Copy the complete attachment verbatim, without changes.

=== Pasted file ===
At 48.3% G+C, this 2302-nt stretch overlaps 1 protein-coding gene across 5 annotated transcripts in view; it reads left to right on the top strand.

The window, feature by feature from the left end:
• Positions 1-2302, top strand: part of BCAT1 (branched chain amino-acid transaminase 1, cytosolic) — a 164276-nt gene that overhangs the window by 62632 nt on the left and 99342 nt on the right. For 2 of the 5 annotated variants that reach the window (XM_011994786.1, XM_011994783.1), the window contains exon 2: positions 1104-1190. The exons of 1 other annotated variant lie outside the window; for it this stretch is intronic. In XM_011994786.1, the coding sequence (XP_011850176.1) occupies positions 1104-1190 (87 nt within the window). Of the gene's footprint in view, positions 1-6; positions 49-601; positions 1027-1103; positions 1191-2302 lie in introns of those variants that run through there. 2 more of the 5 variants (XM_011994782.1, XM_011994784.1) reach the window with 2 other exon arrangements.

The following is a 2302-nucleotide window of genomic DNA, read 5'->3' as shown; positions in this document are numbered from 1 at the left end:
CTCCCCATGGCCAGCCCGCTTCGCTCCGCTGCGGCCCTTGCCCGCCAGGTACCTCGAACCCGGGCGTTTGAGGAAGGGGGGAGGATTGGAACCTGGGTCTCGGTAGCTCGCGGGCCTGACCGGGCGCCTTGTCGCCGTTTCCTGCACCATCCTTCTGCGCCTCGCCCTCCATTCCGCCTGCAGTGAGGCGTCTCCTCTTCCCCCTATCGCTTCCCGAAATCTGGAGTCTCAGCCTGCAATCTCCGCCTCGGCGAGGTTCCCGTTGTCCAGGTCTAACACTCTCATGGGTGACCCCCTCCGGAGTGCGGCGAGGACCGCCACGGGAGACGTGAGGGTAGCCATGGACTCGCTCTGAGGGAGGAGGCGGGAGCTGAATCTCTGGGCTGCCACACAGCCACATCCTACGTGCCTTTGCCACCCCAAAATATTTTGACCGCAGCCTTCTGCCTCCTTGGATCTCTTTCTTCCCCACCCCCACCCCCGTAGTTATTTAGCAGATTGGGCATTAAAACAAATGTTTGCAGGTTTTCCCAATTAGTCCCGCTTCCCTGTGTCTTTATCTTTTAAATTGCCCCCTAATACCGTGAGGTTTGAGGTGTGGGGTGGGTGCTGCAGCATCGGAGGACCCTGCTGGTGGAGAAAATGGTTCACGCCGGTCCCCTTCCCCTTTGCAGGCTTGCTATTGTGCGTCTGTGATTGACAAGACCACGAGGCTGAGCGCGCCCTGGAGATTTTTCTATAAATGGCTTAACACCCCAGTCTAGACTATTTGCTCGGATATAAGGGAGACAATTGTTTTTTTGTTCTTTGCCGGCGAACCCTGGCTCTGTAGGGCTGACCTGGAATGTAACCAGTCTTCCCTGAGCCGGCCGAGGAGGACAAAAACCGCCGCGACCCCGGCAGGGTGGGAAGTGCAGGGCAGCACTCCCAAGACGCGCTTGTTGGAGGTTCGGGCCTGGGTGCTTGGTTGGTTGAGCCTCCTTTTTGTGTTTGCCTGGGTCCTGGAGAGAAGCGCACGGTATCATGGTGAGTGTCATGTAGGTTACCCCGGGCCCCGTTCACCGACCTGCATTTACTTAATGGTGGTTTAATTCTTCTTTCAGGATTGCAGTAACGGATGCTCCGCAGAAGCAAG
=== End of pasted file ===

At 48.3% G+C, this 2302-nt stretch overlaps 1 protein-coding gene across 5 annotated transcripts in view; it reads left to right on the top strand.

The window, feature by feature from the left end:
• Positions 1-2302, top strand: part of BCAT1 (branched chain amino-acid transaminase 1, cytosolic) — a 164276-nt gene that overhangs the window by 62632 nt on the left and 99342 nt on the right. For 2 of the 5 annotated variants that reach the window (XM_011994786.1, XM_011994783.1), the window contains exon 2: positions 1104-1190. The exons of 1 other annotated variant lie outside the window; for it this stretch is intronic. In XM_011994786.1, the coding sequence (XP_011850176.1) occupies positions 1104-1190 (87 nt within the window). Of the gene's footprint in view, positions 1-6; positions 49-601; positions 1027-1103; positions 1191-2302 lie in introns of those variants that run through there. 2 more of the 5 variants (XM_011994782.1, XM_011994784.1) reach the window with 2 other exon arrangements.

The following is a 2302-nucleotide window of genomic DNA, read 5'->3' as shown; positions in this document are numbered from 1 at the left end:
CTCCCCATGGCCAGCCCGCTTCGCTCCGCTGCGGCCCTTGCCCGCCAGGTACCTCGAACCCGGGCGTTTGAGGAAGGGGGGAGGATTGGAACCTGGGTCTCGGTAGCTCGCGGGCCTGACCGGGCGCCTTGTCGCCGTTTCCTGCACCATCCTTCTGCGCCTCGCCCTCCATTCCGCCTGCAGTGAGGCGTCTCCTCTTCCCCCTATCGCTTCCCGAAATCTGGAGTCTCAGCCTGCAATCTCCGCCTCGGCGAGGTTCCCGTTGTCCAGGTCTAACACTCTCATGGGTGACCCCCTCCGGAGTGCGGCGAGGACCGCCACGGGAGACGTGAGGGTAGCCATGGACTCGCTCTGAGGGAGGAGGCGGGAGCTGAATCTCTGGGCTGCCACACAGCCACATCCTACGTGCCTTTGCCACCCCAAAATATTTTGACCGCAGCCTTCTGCCTCCTTGGATCTCTTTCTTCCCCACCCCCACCCCCGTAGTTATTTAGCAGATTGGGCATTAAAACAAATGTTTGCAGGTTTTCCCAATTAGTCCCGCTTCCCTGTGTCTTTATCTTTTAAATTGCCCCCTAATACCGTGAGGTTTGAGGTGTGGGGTGGGTGCTGCAGCATCGGAGGACCCTGCTGGTGGAGAAAATGGTTCACGCCGGTCCCCTTCCCCTTTGCAGGCTTGCTATTGTGCGTCTGTGATTGACAAGACCACGAGGCTGAGCGCGCCCTGGAGATTTTTCTATAAATGGCTTAACACCCCAGTCTAGACTATTTGCTCGGATATAAGGGAGACAATTGTTTTTTTGTTCTTTGCCGGCGAACCCTGGCTCTGTAGGGCTGACCTGGAATGTAACCAGTCTTCCCTGAGCCGGCCGAGGAGGACAAAAACCGCCGCGACCCCGGCAGGGTGGGAAGTGCAGGGCAGCACTCCCAAGACGCGCTTGTTGGAGGTTCGGGCCTGGGTGCTTGGTTGGTTGAGCCTCCTTTTTGTGTTTGCCTGGGTCCTGGAGAGAAGCGCACGGTATCATGGTGAGTGTCATGTAGGTTACCCCGGGCCCCGTTCACCGACCTGCATTTACTTAATGGTGGTTTAATTCTTCTTTCAGGATTGCAGTAACGGATGCTCCGCAGAAGCAAG